Last Thursday, I attended Business Development Institute’s Social Communications & Healthcare Conference. There were a number of good presentations for Pharma social media. One that stood out was the folksy talk given by Pfizer’s VP/Worldwide Communications Ray Kerins. Ray ingratiated the group by acknowledging that Pfizer still has a long way to go, but promised to listen and try to get it right… Or listen to Rick Wion, VP of Interactive media at GolinHarris, co-creators of McNeil’s two ADHD social media sites, speak about how to work within the regulatory environment. Jonathan Richman also presented Healthcare and Social Media: Know the Rules. And for conference takeaways, read Sally Church’s Pharma Strategy blog The Challenge of Social Media in Pharma as well as Steve Woodruff’s Impactivity Blog Pharma and Social Media Progress!. Or follow the many tweets at #BDI.
As part of the conference, I also attended a round table session on Personas led by Carol Banks Setter, SVP of Strategy, WHITTMANHART. Interested in the use of personas in marketing, I wanted to hear what was new…
WHITMANHART uses personas primarily for web design to maximize the user experience- using real insights so that design is aligned with deep understanding of the audience. This allows them to make ‘swift and accurate’ decisions throughout a project’s design based on each Persona’s needs.
Other discussion during the round table centered on whether personas can be helpful tools to integrate on-line and off line brand communications and product design…and whether personas complement, replace and/or extend the traditional segmentation work most often done in pharma today.
Implications for Pharma Marketing
While the use of Personas has its detractors (37 Signals), I am of the mind that-when done well- personas can be an important tool for all brands, including healthcare ones, to:
- Build empathy and increase their ability to deliver patient-centered solutionsby incorporating real needs and usage into the design and functionality of all key marketing initiatives; for many pharma brands, this would take websites and social media activities to the next level…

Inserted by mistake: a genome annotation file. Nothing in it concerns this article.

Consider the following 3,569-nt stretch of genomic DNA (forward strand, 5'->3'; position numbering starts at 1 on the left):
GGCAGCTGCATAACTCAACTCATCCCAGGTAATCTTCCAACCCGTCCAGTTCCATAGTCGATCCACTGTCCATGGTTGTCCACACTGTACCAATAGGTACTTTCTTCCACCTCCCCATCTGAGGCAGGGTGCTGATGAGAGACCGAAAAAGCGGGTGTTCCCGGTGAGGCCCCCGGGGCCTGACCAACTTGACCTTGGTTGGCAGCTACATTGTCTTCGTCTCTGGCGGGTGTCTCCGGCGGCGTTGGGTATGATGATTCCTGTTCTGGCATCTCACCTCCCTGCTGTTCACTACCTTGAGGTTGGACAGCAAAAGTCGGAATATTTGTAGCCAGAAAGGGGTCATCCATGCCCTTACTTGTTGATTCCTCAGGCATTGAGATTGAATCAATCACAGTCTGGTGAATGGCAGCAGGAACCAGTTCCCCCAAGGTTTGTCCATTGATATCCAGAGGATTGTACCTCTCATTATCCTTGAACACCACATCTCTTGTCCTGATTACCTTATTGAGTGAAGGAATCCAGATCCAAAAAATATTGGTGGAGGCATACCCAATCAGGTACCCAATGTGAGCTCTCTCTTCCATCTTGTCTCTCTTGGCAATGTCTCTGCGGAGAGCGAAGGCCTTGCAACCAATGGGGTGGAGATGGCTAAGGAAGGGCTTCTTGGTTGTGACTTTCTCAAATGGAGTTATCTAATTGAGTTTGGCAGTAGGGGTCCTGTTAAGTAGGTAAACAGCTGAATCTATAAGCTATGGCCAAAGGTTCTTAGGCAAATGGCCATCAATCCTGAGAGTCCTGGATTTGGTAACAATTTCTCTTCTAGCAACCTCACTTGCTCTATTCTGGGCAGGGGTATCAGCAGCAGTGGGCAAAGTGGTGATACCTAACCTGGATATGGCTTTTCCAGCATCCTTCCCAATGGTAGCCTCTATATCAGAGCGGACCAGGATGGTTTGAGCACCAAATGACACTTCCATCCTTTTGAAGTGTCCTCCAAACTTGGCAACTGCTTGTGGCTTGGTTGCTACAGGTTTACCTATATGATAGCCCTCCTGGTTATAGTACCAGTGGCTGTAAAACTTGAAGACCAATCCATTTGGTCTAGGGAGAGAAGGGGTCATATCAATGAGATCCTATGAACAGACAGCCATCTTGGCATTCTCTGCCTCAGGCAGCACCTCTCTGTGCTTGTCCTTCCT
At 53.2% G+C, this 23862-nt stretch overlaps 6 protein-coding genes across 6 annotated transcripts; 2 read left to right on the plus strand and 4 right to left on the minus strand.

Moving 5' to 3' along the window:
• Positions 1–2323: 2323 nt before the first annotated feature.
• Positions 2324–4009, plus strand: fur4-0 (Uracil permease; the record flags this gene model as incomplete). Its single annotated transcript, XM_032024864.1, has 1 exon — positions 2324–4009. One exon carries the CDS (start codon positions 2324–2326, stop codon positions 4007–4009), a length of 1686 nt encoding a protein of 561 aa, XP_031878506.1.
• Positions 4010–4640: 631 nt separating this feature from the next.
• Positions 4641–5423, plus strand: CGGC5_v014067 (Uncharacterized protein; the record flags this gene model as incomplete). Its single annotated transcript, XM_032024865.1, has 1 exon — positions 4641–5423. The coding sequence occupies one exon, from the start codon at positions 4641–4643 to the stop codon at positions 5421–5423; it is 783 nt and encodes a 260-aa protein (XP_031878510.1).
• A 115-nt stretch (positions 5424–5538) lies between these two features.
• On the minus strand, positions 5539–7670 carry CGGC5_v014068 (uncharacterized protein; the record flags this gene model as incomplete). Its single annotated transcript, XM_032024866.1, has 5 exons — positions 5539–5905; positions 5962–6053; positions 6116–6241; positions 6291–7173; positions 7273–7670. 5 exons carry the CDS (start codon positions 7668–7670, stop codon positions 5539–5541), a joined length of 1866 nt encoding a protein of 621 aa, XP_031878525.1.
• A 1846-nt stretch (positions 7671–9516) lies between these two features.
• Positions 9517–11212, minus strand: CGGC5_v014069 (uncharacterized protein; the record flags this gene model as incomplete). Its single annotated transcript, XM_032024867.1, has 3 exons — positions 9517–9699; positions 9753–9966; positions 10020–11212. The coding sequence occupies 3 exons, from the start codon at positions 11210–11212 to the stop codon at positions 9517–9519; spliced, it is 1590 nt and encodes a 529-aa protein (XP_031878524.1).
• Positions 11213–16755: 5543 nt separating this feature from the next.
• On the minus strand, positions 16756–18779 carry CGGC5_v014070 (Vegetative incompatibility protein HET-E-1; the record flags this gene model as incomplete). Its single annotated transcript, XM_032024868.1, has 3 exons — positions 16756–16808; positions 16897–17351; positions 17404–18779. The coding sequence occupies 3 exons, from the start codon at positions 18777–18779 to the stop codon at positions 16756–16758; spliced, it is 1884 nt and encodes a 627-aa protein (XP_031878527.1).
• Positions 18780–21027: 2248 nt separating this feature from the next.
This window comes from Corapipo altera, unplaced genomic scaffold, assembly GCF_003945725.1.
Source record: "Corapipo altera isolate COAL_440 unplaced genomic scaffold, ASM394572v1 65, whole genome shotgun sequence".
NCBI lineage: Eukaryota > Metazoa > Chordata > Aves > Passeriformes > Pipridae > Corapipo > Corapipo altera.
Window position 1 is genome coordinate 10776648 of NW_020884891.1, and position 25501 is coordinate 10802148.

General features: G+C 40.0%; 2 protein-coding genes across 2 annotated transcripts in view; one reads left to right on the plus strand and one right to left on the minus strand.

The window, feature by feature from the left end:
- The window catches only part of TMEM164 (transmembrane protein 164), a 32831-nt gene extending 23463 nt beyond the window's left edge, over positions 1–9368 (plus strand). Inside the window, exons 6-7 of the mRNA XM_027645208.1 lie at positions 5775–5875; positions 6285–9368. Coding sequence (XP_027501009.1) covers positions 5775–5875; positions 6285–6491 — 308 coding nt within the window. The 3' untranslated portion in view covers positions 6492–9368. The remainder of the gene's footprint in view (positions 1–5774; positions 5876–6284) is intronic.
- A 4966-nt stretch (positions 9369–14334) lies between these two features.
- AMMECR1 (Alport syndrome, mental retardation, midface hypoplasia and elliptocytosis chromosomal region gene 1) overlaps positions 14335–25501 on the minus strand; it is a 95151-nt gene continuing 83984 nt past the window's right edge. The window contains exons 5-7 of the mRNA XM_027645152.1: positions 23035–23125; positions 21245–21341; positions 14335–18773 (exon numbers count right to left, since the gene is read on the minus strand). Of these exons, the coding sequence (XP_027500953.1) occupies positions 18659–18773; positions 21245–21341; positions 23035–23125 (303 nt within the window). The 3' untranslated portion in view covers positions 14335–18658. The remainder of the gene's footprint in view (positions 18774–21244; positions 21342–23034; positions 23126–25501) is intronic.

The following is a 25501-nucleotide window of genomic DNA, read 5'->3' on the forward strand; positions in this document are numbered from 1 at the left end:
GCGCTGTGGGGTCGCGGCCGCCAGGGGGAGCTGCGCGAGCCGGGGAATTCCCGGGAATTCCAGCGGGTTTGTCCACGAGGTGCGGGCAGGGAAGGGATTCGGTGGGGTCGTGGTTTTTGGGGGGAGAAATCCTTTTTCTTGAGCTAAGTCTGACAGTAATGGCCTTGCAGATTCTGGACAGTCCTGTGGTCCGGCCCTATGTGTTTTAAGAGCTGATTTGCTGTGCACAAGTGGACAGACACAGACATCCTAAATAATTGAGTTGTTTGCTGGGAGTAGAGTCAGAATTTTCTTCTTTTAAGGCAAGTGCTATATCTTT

- Help leverage and execute segmentation strategies beyond their current state; Market Segmentation is an invaluable tool for identifying the groups of people most likely to ‘purchase’ your product or use a website and why. However market segmentation is not designed to provide deep insight into how the website, for example, needs to work and how it is best designed to full fill user expectations and needs. Personas drive understanding of how people will actually use the site or product/service. (KM Column: An intro to Personas; Cooper Journal: Reconciling Market Segments and Personas)
- Communicate and integrate all brand design activities(I’m thinking design in the broadest sense here across off line and on-line advertising, relationship marketing, social media, and product/clinical planning); Personas can lead to better decision frameworks for strategy (offerings, channel usage, features), marketing (branding and communications, market research) and design (information architecture, interaction design, visual design, content, user testing).
- Provide a means to consider and test the potential impact of different scenarios against user needs and actions.This can help teams express product/service imperatives for clear prioritization of product requirements and deliverables;
- Facilitate productive brainstorming for cross-functional teams; Personas can help bring focus, channel creativity and encourage consensus.
- Avoid the “sum of all desired features”, the logical approach if you canvas the user community, but one that results in weak and inappropriate interaction design (Alan Cooper: The Origin of Personas)
What Makes for a “Real and Productive” Persona?
- Personas are based on real data- quantitative, qualitative and ethnography, field studies/usability testing…Traceable details that researchers heard or observed firsthand
- Personas describe people’s current behaviors in the context of their lives. Good descriptions capture: attitudes, work or activity flows, environmental factors, skill level, current frustrations and goals, including end goals, experience goals and life goals.
- A human face and picture adds to the power and credibility of the tool; don’t give them funny names-dilutes empathy.
- Maximize usefulness of sets; show how the persona set describes a range of user behaviors. Embody context of entire product/service work flow involving separate individuals.
- Use the personas as a tool within a scenario-based approach to interaction design and communicate design solutions.
- Personas weren’t designed for one-time use, but work best as an on-going tool
Times Not to Use Personas
- Product space and target users are extremely well understood by you and all of your decision makers
- You’re designing for a very narrow group of users to which you have direct and easy access
- Your users are your stakeholders
Personas are a tool…a means to an end. They are not an end in and of themselves. Good personas aren’t fictitious, abstract, or a replacement for user research.
What’s your thinking or experience using personas? Could well thought-out personas help Pharma brands deliver a more consistent and superior customer-experience?
For additional reading: Death to Personal! Long Live Personas! E Bacon & S Calde; Cooper Journal: Reconciling Market Segments and Personas; The User Is Always Right: Making Personas Work for your site by S Mulder
Photo credit: iStock